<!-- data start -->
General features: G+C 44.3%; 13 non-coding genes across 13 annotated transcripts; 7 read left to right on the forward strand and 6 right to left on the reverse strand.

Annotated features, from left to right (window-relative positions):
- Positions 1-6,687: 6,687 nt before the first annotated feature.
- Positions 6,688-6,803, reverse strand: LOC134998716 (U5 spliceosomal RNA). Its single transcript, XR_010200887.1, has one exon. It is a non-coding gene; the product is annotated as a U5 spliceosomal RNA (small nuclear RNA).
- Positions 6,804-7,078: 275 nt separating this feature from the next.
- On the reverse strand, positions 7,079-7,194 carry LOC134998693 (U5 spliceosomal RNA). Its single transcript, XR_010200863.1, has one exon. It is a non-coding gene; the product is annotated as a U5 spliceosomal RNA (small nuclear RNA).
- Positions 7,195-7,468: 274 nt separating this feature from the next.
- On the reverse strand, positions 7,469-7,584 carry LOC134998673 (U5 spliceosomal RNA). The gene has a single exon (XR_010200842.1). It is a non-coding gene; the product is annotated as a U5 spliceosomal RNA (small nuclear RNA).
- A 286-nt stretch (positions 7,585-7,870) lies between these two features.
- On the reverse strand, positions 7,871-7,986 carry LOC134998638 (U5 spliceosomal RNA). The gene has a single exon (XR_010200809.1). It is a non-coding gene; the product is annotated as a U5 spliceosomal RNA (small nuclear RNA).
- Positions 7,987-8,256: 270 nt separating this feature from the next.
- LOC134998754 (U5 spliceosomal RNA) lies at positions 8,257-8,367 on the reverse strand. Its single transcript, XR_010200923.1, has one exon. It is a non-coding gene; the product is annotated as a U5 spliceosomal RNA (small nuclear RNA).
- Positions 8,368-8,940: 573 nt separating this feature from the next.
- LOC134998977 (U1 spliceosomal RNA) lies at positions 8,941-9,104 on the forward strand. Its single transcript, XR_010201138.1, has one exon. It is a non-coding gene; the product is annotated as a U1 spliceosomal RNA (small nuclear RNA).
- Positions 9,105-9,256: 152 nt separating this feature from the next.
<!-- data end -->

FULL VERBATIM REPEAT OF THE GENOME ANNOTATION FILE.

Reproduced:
General features: G+C 44.3%; 13 non-coding genes across 13 annotated transcripts; 7 read left to right on the forward strand and 6 right to left on the reverse strand.

Annotated features, from left to right (window-relative positions):
- Positions 1-6,687: 6,687 nt before the first annotated feature.
- Positions 6,688-6,803, reverse strand: LOC134998716 (U5 spliceosomal RNA). Its single transcript, XR_010200887.1, has one exon. It is a non-coding gene; the product is annotated as a U5 spliceosomal RNA (small nuclear RNA).
- Positions 6,804-7,078: 275 nt separating this feature from the next.
- On the reverse strand, positions 7,079-7,194 carry LOC134998693 (U5 spliceosomal RNA). Its single transcript, XR_010200863.1, has one exon. It is a non-coding gene; the product is annotated as a U5 spliceosomal RNA (small nuclear RNA).
- Positions 7,195-7,468: 274 nt separating this feature from the next.
- On the reverse strand, positions 7,469-7,584 carry LOC134998673 (U5 spliceosomal RNA). The gene has a single exon (XR_010200842.1). It is a non-coding gene; the product is annotated as a U5 spliceosomal RNA (small nuclear RNA).
- A 286-nt stretch (positions 7,585-7,870) lies between these two features.
- On the reverse strand, positions 7,871-7,986 carry LOC134998638 (U5 spliceosomal RNA). The gene has a single exon (XR_010200809.1). It is a non-coding gene; the product is annotated as a U5 spliceosomal RNA (small nuclear RNA).
- Positions 7,987-8,256: 270 nt separating this feature from the next.
- LOC134998754 (U5 spliceosomal RNA) lies at positions 8,257-8,367 on the reverse strand. Its single transcript, XR_010200923.1, has one exon. It is a non-coding gene; the product is annotated as a U5 spliceosomal RNA (small nuclear RNA).
- Positions 8,368-8,940: 573 nt separating this feature from the next.
- LOC134998977 (U1 spliceosomal RNA) lies at positions 8,941-9,104 on the forward strand. Its single transcript, XR_010201138.1, has one exon. It is a non-coding gene; the product is annotated as a U1 spliceosomal RNA (small nuclear RNA).
- Positions 9,105-9,256: 152 nt separating this feature from the next.